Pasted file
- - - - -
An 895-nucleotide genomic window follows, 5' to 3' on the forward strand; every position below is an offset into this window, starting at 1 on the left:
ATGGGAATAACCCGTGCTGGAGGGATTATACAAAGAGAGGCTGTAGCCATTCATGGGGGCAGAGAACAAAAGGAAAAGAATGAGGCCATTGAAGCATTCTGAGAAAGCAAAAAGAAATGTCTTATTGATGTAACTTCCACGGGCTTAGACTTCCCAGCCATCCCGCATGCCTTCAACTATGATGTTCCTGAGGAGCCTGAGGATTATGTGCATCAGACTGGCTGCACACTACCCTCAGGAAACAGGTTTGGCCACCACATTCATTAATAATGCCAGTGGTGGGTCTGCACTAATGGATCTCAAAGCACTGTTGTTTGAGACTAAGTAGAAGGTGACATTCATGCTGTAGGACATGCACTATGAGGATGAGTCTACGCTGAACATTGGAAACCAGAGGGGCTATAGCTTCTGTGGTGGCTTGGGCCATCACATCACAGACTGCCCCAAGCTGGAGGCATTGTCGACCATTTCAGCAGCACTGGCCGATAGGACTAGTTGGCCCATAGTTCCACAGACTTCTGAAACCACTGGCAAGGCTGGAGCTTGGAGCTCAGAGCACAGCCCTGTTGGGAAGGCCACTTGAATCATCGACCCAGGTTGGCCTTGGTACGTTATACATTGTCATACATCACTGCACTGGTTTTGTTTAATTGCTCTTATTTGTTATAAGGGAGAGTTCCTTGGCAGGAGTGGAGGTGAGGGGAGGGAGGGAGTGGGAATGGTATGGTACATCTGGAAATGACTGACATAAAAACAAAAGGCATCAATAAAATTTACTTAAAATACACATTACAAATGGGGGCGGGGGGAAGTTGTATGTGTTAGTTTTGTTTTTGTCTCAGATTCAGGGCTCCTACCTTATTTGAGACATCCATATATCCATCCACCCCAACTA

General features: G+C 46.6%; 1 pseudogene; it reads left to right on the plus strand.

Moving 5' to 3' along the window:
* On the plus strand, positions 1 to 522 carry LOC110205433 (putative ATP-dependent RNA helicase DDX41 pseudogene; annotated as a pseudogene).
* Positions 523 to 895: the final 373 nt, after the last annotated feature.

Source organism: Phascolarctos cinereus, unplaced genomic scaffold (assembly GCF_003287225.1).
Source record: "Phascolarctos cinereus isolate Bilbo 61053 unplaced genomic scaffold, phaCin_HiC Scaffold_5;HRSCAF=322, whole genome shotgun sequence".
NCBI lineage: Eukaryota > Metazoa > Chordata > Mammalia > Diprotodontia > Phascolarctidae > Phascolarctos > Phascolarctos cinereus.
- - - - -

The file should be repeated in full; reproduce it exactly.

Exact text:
An 895-nucleotide genomic window follows, 5' to 3' on the forward strand; every position below is an offset into this window, starting at 1 on the left:
ATGGGAATAACCCGTGCTGGAGGGATTATACAAAGAGAGGCTGTAGCCATTCATGGGGGCAGAGAACAAAAGGAAAAGAATGAGGCCATTGAAGCATTCTGAGAAAGCAAAAAGAAATGTCTTATTGATGTAACTTCCACGGGCTTAGACTTCCCAGCCATCCCGCATGCCTTCAACTATGATGTTCCTGAGGAGCCTGAGGATTATGTGCATCAGACTGGCTGCACACTACCCTCAGGAAACAGGTTTGGCCACCACATTCATTAATAATGCCAGTGGTGGGTCTGCACTAATGGATCTCAAAGCACTGTTGTTTGAGACTAAGTAGAAGGTGACATTCATGCTGTAGGACATGCACTATGAGGATGAGTCTACGCTGAACATTGGAAACCAGAGGGGCTATAGCTTCTGTGGTGGCTTGGGCCATCACATCACAGACTGCCCCAAGCTGGAGGCATTGTCGACCATTTCAGCAGCACTGGCCGATAGGACTAGTTGGCCCATAGTTCCACAGACTTCTGAAACCACTGGCAAGGCTGGAGCTTGGAGCTCAGAGCACAGCCCTGTTGGGAAGGCCACTTGAATCATCGACCCAGGTTGGCCTTGGTACGTTATACATTGTCATACATCACTGCACTGGTTTTGTTTAATTGCTCTTATTTGTTATAAGGGAGAGTTCCTTGGCAGGAGTGGAGGTGAGGGGAGGGAGGGAGTGGGAATGGTATGGTACATCTGGAAATGACTGACATAAAAACAAAAGGCATCAATAAAATTTACTTAAAATACACATTACAAATGGGGGCGGGGGGAAGTTGTATGTGTTAGTTTTGTTTTTGTCTCAGATTCAGGGCTCCTACCTTATTTGAGACATCCATATATCCATCCACCCCAACTA

General features: G+C 46.6%; 1 pseudogene; it reads left to right on the plus strand.

Moving 5' to 3' along the window:
* On the plus strand, positions 1 to 522 carry LOC110205433 (putative ATP-dependent RNA helicase DDX41 pseudogene; annotated as a pseudogene).
* Positions 523 to 895: the final 373 nt, after the last annotated feature.

Source organism: Phascolarctos cinereus, unplaced genomic scaffold (assembly GCF_003287225.1).
Source record: "Phascolarctos cinereus isolate Bilbo 61053 unplaced genomic scaffold, phaCin_HiC Scaffold_5;HRSCAF=322, whole genome shotgun sequence".
NCBI lineage: Eukaryota > Metazoa > Chordata > Mammalia > Diprotodontia > Phascolarctidae > Phascolarctos > Phascolarctos cinereus.